“Like many of the other soon-to-be ex-police chiefs, Chief Best has repeatedly lashed out at the movement and its demands, calling the protests a “riot” and blaming activists for police violence. She also directed her fire at the City Council for its passage of minuscule cuts to Seattle Police Department (SPD) funding for the remainder of 2020, declaring that she was unwilling to carry them out. This meager 2 percent reduction in the police budget has fallen shockingly short of the 50 percent defunding promised only weeks before by 6 of the 8 Democrats, but it was too much for Best. Continue reading

SPD says officer injured, two arrested as police step into clash between private security team and Capitol Hill protesters — UPDATE

(Image: Matt Mitgang)

(Image: @ENDDSeattle)

An officer was reported injured and two people were arrested after police say there were forced to intervene in a clash between a small group of protesters and private security on the eastern edge of Cal Anderson Park late Wednesday night.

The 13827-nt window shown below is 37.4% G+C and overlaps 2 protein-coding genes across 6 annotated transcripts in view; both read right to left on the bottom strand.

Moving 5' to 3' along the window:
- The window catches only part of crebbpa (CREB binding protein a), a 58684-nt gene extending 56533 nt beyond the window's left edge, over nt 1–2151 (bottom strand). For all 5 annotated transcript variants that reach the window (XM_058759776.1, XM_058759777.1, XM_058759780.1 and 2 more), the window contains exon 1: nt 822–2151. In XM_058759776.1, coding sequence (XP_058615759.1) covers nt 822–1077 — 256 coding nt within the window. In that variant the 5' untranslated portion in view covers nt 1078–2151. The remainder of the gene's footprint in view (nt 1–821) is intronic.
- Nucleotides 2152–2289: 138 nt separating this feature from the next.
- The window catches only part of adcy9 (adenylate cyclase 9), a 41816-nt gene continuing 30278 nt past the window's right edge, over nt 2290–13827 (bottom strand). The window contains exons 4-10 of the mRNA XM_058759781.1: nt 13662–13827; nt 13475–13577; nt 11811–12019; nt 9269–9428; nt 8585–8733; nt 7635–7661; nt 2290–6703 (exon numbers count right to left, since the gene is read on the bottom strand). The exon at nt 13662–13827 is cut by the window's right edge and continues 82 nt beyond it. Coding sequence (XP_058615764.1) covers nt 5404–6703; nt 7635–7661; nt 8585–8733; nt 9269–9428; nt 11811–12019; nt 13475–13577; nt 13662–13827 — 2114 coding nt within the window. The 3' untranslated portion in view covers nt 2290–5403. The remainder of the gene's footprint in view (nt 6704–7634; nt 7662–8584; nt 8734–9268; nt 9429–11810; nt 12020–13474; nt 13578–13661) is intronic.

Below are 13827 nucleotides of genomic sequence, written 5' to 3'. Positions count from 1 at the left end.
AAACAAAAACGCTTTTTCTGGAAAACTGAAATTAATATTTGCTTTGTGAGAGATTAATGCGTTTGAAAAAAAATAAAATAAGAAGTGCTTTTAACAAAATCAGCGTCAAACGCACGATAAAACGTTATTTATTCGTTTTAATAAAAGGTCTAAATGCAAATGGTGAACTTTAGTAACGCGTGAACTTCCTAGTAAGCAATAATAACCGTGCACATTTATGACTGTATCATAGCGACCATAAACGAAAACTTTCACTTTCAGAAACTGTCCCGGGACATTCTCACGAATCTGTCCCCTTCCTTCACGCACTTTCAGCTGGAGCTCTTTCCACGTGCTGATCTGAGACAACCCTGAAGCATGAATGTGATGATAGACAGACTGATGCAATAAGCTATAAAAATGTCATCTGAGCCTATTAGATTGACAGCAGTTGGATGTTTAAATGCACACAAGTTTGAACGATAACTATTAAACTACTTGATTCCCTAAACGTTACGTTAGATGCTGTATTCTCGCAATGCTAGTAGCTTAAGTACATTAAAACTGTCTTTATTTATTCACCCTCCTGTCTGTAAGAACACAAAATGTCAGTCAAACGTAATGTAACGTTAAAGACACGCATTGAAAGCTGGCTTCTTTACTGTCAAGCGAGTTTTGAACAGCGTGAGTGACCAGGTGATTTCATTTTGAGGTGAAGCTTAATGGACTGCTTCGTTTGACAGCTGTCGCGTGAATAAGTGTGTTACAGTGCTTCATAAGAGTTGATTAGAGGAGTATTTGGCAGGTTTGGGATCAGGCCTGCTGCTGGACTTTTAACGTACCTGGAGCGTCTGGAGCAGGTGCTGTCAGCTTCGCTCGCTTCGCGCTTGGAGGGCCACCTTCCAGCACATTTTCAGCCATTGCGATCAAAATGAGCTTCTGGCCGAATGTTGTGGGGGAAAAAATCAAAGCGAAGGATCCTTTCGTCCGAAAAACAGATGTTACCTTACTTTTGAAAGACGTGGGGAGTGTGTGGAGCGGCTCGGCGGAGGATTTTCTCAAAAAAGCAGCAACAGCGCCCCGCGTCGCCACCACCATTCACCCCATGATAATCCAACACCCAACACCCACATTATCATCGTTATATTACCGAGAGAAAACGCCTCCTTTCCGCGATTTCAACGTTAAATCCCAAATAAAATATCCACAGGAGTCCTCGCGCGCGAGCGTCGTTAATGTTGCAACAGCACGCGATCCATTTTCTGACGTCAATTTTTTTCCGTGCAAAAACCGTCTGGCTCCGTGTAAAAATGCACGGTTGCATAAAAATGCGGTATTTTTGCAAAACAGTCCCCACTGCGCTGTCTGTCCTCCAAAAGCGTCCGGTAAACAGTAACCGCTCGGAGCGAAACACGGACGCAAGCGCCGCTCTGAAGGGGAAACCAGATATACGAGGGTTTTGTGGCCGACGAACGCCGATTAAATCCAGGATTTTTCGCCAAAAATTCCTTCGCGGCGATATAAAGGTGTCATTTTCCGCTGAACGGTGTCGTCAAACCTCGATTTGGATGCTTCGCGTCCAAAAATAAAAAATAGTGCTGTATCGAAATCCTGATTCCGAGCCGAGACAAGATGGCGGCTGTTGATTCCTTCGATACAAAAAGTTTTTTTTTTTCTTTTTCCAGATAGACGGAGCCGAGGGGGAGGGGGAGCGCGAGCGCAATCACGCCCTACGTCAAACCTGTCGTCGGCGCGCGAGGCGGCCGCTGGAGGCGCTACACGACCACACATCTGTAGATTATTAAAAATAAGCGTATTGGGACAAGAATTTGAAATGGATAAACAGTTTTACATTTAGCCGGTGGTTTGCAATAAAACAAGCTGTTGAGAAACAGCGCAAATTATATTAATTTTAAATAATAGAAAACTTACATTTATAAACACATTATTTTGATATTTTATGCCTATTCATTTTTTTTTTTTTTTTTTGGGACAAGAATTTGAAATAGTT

A witness tells CHS the officer was splinted at the scene by members of the security patrol. A Seattle Police Department spokesperson says the injury required the officer to be taken to the hospital but Seattle Fire was not dispatched to the scene, according to 911 records.

The 11th Ave melee was set off after a patrol vehicle from private security firm Iconic Global nearly hit a small group of protesters gathered near a building at 11th and E Olive St, according to video from the scene and the witness account. Police say it was not clear why the security company was responding but that police had to intervene as the scene became heated between the protest group and the heavily armed security team.

UPDATE: A member of the Iconic Global tells CHS the arrival of an unmarked blue Yukon with SWAT officers — and a different vehicle-protester close call with the Yukon also nearly striking people in the area — also contributed to the tense scene.